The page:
Chris Nickson is a crime writer. He lives in Leeds and he’s not happy about the erosion of his city’s history and its Northern identity.
In Leeds they’re tearing down Millgarth police station to put in a shopping centre. The building coming down was a faceless brute that would have looked at home in Communist East Berlin, but that’s not quite the point. There’s been a Millgarth nick since 1872. We’re losing a sense of local history all in the name of (and I quote) ‘aspirational shopping’. Whatever that may be.
I write about Leeds. I write crime novels set here (and in Chesterfield and Seattle, but that’s another tale). In my new book, Gods of Gold, Millgarth – the original one – features prominently; it’s where my main character, Detective Inspector Tom Harper, is based in 1890. He’s a man with a good brain and a bolshie political attitude from his working-class upbringing.
So when they demolishing Millgarth, they’re not only taking away another piece of my city’s history, they’re nipping at my fiction. And that’s a real bugger.
Being a writer in the North isn’t much different to being a writer anywhere else. We have our raw materials, we have our setbacks and successes. And being a crime writer gives a neat moral framework for a story. There’s black and white, although it’s the shades of grey in between where it grows more interesting.
I write historical crime novels. There’s a series of six set in Leeds in the 1730s and this new one set in the late Victorian era. And with the demise of history – they’re also pulling down some lovely buildings on Eastgate – to appease big international money, I have a better understanding of why I prefer setting my books in the past.
There was a time when the North was truly different. Right up until the 1980s it had a very real identity. Until Thatcher finished off the industries and mining and gave Britain to the bankers and their bastard offspring, the venture capitalists. Now, barring a few quirks, like the lovely arcades in Leeds for instance, the high street of any Northern city is interchangeable with one from anywhere else in the country. They’re trying to turn us all into aspirational shoppers, identikit people. So, take some from Bolton and plop them down in Reading, or vice versa, and they’d be able to head into River Island and barely notice the change
Another 20 years and they might well succeed.
In December 1960, when Coronation Street first aired, people down South were shocked to find Northern accents on their televisions and see people who lived in terraced houses. Now you’d be hard-pressed to distinguish between people on Emmerdale and Eastenders.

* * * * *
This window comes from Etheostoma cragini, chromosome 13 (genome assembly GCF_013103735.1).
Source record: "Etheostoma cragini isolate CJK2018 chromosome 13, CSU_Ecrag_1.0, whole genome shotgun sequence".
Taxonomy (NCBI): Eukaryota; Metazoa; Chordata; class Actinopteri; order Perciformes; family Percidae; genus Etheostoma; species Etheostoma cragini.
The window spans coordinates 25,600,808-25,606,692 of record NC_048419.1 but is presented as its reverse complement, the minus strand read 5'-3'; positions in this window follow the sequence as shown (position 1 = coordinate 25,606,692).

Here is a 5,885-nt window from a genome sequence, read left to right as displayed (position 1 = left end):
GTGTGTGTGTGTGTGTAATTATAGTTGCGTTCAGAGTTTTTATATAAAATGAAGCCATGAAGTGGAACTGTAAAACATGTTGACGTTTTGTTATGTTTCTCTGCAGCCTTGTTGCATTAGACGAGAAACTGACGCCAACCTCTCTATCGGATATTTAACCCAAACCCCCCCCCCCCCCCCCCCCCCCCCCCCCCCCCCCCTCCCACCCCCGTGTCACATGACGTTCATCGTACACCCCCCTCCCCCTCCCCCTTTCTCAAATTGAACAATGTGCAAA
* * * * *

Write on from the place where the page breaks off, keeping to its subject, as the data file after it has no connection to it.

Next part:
Yes, there are a few Northern things, like Rugby League (which Hull-based crime writer Nick Quantrill has explored so well). But overall I feel sorry for anyone writing contemporary crime set in the North. The character is slipping away.
It’s long been a place of political protest and unrest, from the massacre at Peterloo in 1819 to Orgreave in the 1980s. It was the home of the Independent Labour Party, formed in 1893, of the early suffragists, also in the 1890s. It was the place of the Industrial Revolution and those dark Satanic mills, now demolished or turned into museums. It was where women had to be strong and so did the men, just in order to survive. In 1840 in Leeds, life expectancy for the working classes was 19 years. For those slightly better-off, just 27 years. The well off, on average, lasted 44 years. Grim up North? Better believe it.
But we stood up for our bloody rights. And sometimes we won them. Gods of Gold (yes, I’m harping on, I know) is set against the backdrop of the 1890 Leeds Gas Strike. The council decided they could make more money by laying off gas workers in the summer when demand was low, and rehiring fewer of them at lower wages. Does that tactic sound familiar? It should. But back then the protest was so loud and widespread that the workers won in just three days. Nowadays, whatever multinational owned the business wouldn’t even pay attention.
I use the past to illustrate the present. The farming out of public services to private hands. Greed. But always with a very Leeds slant. Crime was local then. Now it’s national, and growing more global every day. And much of it happens with the consent of the politicians.
The North was a place full of strong women. There’s one in…well, you don’t need to hear the name of the book again. You could look at one and see her strength and character. Mine rises from being a servant in a pub to owning the place, as well as running a couple of bakeries. From poor beginnings she’s become well-off. And still lives above the pub. She’s comfortable there, around people she understands, even if she can afford a large house in the suburbs. Women like that still exist, thank God, but when everyone dresses in the same High Street clothes, they’re becoming harder to find.
There’s still crime in the North, and plenty of it. When you don’t have enough and you’re desperate enough, you’ll steal to feed yourself and your family. But the biggest crime up here, and one that’s probably beyond the power of any writer to solve, is the way that its character is being diluted and leeched away. And even more, perhaps, that we’re complicit.
By Chris Nickson
For more information about Chris, click here